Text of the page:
Process Control and Monitoring System
Physical Infrastructure Preparation for Network Migration
Our customer is in the nuclear supply chain, there is a considerable responsibility for them to maintain a level of production that will continue to service the industry. It is therefore critical that they limit vulnerabilities in their processes at the plant to ensure steady production within a protected environment. Like all manufacturing businesses with such a long, successful history, they need to replace and update elements of their infrastructure to keep their operations running smoothly.
The problem that was outlined by their engineer, was that the network infrastructure supporting their manufacturing process was starting to have reliability issues. With failures on the increase it was clear that the obsolete network now had to be brought up to date.
This paper considers the challenges that relate, primarily, to the passive infrastructure where technology obsolescence, combined with 30+ years of organic changes in building usage, have resulted in a cluttered and hard to manage installation. The active network challenges are discussed in a second case story that describes the active network design and live migration.
An initial ‘restricted access’ survey identified a number of physical issues that would challenge any new network installation or upgrade, these included:
- Space and restricted access around operational plant
- Cable routing, labelling and certification records
- Operational status of backup paths.
Before full consideration of the active network topology and feature / product selection could be accomplished, it was clear major decisions on how the physical infrastructure would need to evolve had to be made. A meeting of minds between IT4A’s Consultant and the site Project team came up with a solution that would ultimately simplify the entire installation. A disused storage, area no more than 20m from the existing plant cabinets, would become the new network hub. Plant fibre optic cables would be extended from legacy panels to three new purpose built racks. Once migration was complete the legacy racks would then become passive patch panels able to be secured.
With the physical elements of the design in place, additional surveys were performed first to identify then validate the plant-wide fibre cabling. The identification process required all existing cables to be manually traced through the plant where they were clearly tagged, documented and numbered. Knowing where the ends were presented made the re-certification to a reference standard (EN-50173) far easier.
Re-certification was necessary as, while primary and backup paths were both physically connected, there was no evidence that a backup path worked. With live migration planned there was no space for error – all paths had to be proven and this proof was gathered through a formal fibre certification process.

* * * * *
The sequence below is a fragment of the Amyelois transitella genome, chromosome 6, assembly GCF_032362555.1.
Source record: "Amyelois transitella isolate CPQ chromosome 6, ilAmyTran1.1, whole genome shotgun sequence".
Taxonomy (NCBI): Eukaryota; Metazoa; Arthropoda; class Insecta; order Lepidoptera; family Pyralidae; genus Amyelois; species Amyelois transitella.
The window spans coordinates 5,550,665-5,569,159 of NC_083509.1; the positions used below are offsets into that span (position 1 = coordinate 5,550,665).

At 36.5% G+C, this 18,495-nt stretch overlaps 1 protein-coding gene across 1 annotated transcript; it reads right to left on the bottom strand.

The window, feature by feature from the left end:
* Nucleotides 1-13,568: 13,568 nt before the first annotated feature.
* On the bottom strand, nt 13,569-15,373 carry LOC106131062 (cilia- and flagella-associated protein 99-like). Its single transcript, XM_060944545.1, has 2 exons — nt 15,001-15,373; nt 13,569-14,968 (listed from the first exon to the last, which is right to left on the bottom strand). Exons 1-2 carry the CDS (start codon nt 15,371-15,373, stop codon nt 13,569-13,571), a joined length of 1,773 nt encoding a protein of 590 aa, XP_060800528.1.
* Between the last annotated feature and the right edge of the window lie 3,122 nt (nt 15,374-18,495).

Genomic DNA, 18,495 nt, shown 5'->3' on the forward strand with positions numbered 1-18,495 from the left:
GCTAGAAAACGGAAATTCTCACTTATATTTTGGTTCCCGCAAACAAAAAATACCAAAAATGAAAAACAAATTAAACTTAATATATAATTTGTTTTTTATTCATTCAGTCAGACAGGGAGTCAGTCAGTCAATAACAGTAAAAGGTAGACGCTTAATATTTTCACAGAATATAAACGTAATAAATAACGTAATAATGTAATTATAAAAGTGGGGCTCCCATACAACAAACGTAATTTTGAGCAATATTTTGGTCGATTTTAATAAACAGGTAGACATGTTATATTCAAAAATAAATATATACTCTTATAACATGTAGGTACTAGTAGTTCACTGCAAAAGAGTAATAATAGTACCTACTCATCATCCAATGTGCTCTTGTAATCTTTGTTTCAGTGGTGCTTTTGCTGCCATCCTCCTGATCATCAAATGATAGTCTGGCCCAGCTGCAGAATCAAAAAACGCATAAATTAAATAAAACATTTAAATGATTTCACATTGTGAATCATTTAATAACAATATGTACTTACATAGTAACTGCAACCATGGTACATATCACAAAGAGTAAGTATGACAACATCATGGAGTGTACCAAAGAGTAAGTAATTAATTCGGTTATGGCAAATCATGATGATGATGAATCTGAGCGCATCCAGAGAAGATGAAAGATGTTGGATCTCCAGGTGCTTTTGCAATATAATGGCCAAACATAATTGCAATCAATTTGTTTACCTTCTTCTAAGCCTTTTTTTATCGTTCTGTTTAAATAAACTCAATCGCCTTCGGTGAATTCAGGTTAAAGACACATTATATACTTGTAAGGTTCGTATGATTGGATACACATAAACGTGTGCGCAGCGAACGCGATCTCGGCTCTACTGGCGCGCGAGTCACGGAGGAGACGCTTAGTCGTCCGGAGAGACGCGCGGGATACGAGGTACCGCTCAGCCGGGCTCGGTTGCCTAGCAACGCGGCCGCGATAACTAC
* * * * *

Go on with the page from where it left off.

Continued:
IT4A’s fibre clean and certification service identified the cores that simply needed a clean to achieve certification and the ones that required repair and re-testing. This process identified multiple backup paths where the fibre’s poor condition gave operations a false sense of security and would have impacted the live migration process. Today all fibres are certified and, during the migration, carried live data.
While the network core was to be upgraded the decision was made not to change the transceiver equipment at the perimeter. The approach was reasonable; spares of the legacy Ethernet Attachment User Interface (AUI) to Dual Fibre Transceiver, albeit dated and end of life, had proven to be reliable over the years and spares were still available. With controllers AUI providing power to the Transceiver, beyond testing, no perimeter work was necessary.
The above approach made one major assumption that needed testing – would the legacy device interoperate seamlessly with the new network hardware? A thorough IT4A proof of concept determined the functional compatibility of the legacy interconnection but also identified a deficiency relating to limited link status information. This was seen as an acceptable compromise as plans were afoot to upgrade PLCs within the foreseeable future and any limitations would be overcome at this stage.
This phase of works resulted in a fully EN-50173 certified, labelled and documented fibre installation. Legacy plant-wide fibre has been extended to a new communication room that has become the network hub for the respective process areas, ready for the active Ethernet network replacement. The works were completed without introducing any risk to production. Higher risk activities that were carried out in the proximity of live plant were passive only – no disruption, planned or otherwise, was seen by the plant.